While there is a tendency for constitutionalist, conservatives, and Tea Partiers to feel discouraged by their government’s insistence on passing a bill that was unpopular with the majority of Americans and rife with unconstitutional measures and infringements upon our liberties, they should take heart in the many victories their activism brought about.
Here are but a few:
The Public Option
Prior to the fall of 2009 President Obama, Nancy Pelosi, and Harry Reid were dead set on any health care reform packages containing a “public option.”
In a letter sent to Sen. Ted Kennedy in June of that year President Obama wrote, “I strongly believe that Americans should have the choice of a public health insurance option operating alongside private plans. This will give them a better range of choices, make the health care market more competitive, and keep insurance companies honest.”
“Any real change requires the inclusion of a strong public option to promote competition and bring down costs,” [Nancy] Pelosi said. “If a vigorous public option is not included, it would be a major victory for the health insurance industry.”
Democrats even went so far as to try and call the public option by another name to fight off opposition. The “competitive option” as Nancy Pelosi began calling it was losing ground with the American people.
"You'll hear everyone say, 'There's got to be a better name for this,'" Pelosi said. "When people think of the public option, public is being misrepresented, that this is being paid for with their public dollars."
In the end, concerned citizens that showed up to town hall meetings across the country in opposition to the President’s plan won out and the public option was dropped.
There has been much misinformation regarding the so-called “death panels” contained in the original health care reform packages proposed by congress. While many Democrats would like to mislead you into believing they never existed, Sarah Palin was the first to point out the specific sections in the legislation that contained them.
“Section 1233 authorizes advanced care planning consultations for senior citizens on Medicare every five years, and more often “if there is a significant change in the health condition of the individual ... or upon admission to a skilled nursing facility, a long-term care facility... or a hospice program." During those consultations, practitioners must explain “the continuum of end-of-life services and supports available, including palliative care and hospice,” and the government benefits available to pay for such services.”
After a massive outpouring of anger from senior citizens the Senate Finance Committee dropped “mandatory end-of-life counseling” or death panels from the bill.
Sen. Chuck Grassley said in a statement. “We dropped end-of-life provisions from consideration entirely because of the way they could be misinterpreted and implemented incorrectly.”
Federal Funding of Abortions
Although specific language preventing the use of federal funds was left out of the final bill, pro-life activists managed to score a small victory for the unborn. On Wednesday, President Obama signed an executive order reaffirming a ban on the use of federal funds for elective abortions.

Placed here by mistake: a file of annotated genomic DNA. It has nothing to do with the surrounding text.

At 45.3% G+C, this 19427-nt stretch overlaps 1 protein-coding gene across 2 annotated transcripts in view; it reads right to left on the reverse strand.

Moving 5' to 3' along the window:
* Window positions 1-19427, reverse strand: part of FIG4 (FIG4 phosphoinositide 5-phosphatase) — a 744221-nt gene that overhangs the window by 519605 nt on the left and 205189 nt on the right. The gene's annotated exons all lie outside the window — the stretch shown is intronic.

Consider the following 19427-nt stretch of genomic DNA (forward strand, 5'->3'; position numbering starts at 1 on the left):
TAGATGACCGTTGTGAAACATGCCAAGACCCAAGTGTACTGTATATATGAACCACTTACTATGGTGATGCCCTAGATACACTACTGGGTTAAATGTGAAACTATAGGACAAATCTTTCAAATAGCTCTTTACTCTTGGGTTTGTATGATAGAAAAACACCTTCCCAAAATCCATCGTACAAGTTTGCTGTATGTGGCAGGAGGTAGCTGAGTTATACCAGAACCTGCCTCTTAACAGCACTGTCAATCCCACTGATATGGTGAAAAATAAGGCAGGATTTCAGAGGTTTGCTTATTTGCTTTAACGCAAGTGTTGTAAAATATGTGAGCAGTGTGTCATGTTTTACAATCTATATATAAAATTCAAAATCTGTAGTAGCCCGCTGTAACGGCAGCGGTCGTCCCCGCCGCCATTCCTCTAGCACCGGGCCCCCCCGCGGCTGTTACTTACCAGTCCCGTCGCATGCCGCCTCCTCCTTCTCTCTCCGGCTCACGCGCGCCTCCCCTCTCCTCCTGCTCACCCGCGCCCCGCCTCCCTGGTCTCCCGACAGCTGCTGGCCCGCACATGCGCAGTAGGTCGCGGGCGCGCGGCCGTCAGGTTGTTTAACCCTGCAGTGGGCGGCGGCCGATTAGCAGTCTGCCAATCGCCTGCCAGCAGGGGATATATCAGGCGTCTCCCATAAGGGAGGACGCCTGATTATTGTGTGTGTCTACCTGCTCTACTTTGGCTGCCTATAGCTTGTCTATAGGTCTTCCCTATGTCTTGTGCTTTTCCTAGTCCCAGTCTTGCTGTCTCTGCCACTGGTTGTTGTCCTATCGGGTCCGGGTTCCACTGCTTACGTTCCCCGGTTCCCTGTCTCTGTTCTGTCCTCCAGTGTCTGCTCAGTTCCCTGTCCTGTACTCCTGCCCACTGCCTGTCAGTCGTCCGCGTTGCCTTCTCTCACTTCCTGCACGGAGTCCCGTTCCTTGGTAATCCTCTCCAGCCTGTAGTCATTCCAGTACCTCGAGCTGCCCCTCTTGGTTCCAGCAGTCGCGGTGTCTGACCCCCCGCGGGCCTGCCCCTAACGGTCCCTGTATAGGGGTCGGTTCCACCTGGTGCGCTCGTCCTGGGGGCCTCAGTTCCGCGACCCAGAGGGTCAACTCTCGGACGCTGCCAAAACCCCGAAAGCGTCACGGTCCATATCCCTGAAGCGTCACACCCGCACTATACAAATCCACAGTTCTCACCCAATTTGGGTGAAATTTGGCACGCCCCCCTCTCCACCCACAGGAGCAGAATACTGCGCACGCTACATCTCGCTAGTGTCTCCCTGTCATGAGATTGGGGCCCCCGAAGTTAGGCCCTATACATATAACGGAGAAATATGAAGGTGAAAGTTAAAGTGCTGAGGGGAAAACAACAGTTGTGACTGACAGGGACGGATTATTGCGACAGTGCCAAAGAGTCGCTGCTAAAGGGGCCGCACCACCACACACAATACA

There is much to be concerned of with regards to abortion and the health care reform bill signed into law, but this order puts the president on record assuring the American people their tax dollars will not go to funding abortions. As Keith Olbermann would put it, a promise he breaks at his own “peril.”
Perhaps one of the most meaningful victories for opponents of health care reform came with the election of Massachusetts Senator Scott Brown. In an election that hung on one key issue, health care reform, Scott Brown was able to win the very seat held by Sen. Ted Kennedy, a seat Republicans had not won in more than 45 years.
The election of Scott Brown also broke the Democrats 60-vote majority.
No longer with a filibuster proof majority, Democrats were forced to embrace the highly controversial reconciliation method to pass health care reform, a move which was highly unpopular with the American people and will cost Democrats dearly in November.
Deem and Pass
Upon fear that opponents of Obama’s health care reform plan may be able to put enough pressure on Democrat members of the House to vote against the bill Nancy Pelosi proposed a maneuver known as the “slaughter rule” or “deem and pass” that would have the house voting on a rule to consider a Senate version of health care reform as passed even though no actual vote had been taken.
Amid cries from citizens questioning the constitutionality of such a move, and reports that Nancy Pelosi herself filed a lawsuit to prevent a similar move in the House under GOP control, she was forced to back down.
Although the bill ultimately passed with votes garnered via smoke filled backroom deals and coercion, the damage to the Democrats’ reputations was done. Nancy Pelosi’s approval rating fell to an all time low of 11%, Harry Reid’s fell to 8%, and for the first time since being elected, more people disapproved of President Obama than approved.
In the end, Democrats scored a temporary victory in the battle over health care reform, but not without having to make many concessions along the way. Opponents of Obamacare should hang their hat on what they did accomplish and look to build on these small victories in November.
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